Britain's Royal Shakespeare Company opened an outdoor theatre with a new version of The Comedy of Errors on Tuesday, its first full-scale production in front of a physical audience in more than a year.
Located in playwright William Shakespeare's birthplace of Stratford-upon-Avon, the company, known as the RSC, built the Lydia & Manfred Gorvy Garden Theatre outside its Swan Theatre by the River Avon.
The Comedy of Errors had been due to begin performances in April 2020, but the RSC, like theatres across Britain and elsewhere, had to close its doors to audiences because of the Covid-19 pandemic.
The production has now been adapted by director Phillip Breen for the new temporary open-air venue.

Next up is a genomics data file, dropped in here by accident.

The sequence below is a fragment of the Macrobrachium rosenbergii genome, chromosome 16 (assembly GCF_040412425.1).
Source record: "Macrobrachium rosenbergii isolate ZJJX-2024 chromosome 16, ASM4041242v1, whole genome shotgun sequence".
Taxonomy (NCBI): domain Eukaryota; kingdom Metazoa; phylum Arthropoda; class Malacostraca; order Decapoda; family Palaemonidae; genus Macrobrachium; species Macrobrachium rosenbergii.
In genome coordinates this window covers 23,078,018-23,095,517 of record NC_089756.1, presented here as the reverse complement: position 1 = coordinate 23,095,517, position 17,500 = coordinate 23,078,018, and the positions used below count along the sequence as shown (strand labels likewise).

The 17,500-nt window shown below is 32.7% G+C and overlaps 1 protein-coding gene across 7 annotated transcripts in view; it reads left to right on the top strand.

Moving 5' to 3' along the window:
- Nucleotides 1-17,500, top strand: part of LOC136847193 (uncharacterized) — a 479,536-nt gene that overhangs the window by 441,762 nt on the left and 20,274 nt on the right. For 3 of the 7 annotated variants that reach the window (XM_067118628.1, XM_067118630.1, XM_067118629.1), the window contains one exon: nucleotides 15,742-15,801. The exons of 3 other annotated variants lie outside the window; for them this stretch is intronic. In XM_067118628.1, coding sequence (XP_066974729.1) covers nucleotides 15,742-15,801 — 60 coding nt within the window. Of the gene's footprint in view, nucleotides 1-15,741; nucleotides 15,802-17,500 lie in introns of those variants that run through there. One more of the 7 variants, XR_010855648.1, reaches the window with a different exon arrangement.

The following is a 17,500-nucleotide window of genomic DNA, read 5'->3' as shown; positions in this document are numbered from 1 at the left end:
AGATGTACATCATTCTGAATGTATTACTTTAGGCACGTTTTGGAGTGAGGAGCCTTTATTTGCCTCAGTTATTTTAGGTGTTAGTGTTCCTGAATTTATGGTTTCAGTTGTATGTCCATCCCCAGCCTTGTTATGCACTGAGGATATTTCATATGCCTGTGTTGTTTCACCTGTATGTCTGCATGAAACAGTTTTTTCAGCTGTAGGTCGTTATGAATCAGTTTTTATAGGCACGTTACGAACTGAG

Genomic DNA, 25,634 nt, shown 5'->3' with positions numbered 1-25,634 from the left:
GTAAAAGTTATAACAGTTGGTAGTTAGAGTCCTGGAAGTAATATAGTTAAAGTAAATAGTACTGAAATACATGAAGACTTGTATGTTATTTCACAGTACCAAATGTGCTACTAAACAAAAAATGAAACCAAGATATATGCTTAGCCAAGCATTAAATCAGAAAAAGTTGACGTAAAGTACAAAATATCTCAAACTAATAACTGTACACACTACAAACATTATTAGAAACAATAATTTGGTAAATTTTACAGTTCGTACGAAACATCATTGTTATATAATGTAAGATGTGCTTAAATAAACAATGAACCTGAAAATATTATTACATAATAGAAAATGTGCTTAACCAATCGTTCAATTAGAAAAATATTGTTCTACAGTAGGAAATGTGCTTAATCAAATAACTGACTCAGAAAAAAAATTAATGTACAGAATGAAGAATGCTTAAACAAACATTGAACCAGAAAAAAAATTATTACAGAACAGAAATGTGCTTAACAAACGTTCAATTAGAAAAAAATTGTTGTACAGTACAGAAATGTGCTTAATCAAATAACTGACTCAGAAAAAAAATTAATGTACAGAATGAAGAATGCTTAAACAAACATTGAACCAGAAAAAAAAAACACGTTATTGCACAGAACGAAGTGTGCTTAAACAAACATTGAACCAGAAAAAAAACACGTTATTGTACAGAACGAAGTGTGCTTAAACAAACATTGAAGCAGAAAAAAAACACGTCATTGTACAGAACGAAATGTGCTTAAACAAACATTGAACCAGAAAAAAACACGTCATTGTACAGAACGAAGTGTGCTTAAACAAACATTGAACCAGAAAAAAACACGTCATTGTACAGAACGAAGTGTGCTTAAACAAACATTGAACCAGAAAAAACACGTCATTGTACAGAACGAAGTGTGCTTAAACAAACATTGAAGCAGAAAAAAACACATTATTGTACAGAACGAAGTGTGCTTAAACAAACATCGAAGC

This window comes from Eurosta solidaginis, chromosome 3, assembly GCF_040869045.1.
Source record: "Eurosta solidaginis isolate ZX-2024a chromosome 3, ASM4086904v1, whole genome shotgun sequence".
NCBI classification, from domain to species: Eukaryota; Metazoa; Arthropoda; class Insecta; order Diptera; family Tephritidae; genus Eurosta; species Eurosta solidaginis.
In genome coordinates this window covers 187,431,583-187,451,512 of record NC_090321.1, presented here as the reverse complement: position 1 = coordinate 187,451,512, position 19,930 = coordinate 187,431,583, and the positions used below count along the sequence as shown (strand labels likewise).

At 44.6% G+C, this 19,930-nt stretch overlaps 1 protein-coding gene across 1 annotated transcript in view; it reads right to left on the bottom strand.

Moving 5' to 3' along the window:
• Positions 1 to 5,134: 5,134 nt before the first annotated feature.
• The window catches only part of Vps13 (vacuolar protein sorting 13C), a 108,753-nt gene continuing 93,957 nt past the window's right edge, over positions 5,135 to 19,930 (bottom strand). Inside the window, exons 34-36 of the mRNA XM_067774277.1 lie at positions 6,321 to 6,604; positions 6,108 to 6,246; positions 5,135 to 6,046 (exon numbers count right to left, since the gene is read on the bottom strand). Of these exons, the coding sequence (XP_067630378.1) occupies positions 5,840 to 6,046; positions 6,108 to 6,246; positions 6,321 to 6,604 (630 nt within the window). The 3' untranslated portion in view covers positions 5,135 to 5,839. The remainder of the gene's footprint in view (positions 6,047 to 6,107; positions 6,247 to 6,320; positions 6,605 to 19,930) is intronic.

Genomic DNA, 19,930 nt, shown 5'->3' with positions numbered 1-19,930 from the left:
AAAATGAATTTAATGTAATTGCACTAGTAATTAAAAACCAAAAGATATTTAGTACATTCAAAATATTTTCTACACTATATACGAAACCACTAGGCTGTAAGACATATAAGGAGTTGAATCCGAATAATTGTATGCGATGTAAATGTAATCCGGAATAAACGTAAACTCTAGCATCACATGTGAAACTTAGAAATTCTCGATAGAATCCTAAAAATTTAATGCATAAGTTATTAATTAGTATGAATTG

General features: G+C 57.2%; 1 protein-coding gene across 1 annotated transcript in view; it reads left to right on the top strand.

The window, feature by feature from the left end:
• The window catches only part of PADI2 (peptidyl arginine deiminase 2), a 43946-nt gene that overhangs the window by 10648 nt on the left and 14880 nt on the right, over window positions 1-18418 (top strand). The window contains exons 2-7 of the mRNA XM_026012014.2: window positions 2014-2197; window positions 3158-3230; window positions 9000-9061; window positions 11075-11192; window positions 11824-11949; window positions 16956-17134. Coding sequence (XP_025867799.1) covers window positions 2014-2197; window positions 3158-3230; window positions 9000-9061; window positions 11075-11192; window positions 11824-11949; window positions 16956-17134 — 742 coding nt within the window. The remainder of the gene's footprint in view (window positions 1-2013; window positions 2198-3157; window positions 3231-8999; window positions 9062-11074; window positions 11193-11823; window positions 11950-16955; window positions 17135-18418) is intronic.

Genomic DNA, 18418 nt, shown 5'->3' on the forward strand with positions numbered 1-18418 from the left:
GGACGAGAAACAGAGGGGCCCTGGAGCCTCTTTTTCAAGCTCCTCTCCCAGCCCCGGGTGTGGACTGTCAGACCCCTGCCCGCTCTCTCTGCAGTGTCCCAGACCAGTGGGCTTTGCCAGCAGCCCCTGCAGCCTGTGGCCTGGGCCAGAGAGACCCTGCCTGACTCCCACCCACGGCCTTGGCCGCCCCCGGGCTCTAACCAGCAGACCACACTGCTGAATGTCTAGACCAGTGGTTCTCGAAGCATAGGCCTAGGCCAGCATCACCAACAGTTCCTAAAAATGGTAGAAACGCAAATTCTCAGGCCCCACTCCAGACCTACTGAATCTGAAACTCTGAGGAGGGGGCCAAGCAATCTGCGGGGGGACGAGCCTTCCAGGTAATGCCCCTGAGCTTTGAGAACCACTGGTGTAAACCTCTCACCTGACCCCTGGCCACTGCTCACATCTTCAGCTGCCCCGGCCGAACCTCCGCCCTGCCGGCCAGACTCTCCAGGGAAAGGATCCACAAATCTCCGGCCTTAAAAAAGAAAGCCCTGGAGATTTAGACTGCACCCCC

"It's a beautiful spot here ... right by the river, so we get some heckling from some swans occasionally," said actor Greg Haiste, who plays Dromio of Ephesus.
Under Prime Minister Boris Johnson's road map out of lockdown, entertainment venues in England have been welcoming audiences back since mid-May though at 50 per cent capacity. From Monday, they will no longer face restrictions on numbers.
The RSC's garden theatre can seat 500 people – or 310 with social distancing.
"I felt there were two really powerful reasons to build this theatre, one of which was as a sort of symbol of regeneration ... but also as a transition so that people will feel very comfortable sitting outside in the open air," said RSC artistic director Gregory Doran.
"And that might then give them more confidence when we open (musical) The Magician's Elephant in October in the Royal Shakespeare Theatre to move back indoors."
In London's West End, major productions including hit musicals such as Jersey Boys and The Lion King have been waiting for Monday, July 19 to be able to fully reopen as operating at 50 per cent capacity is not financially viable.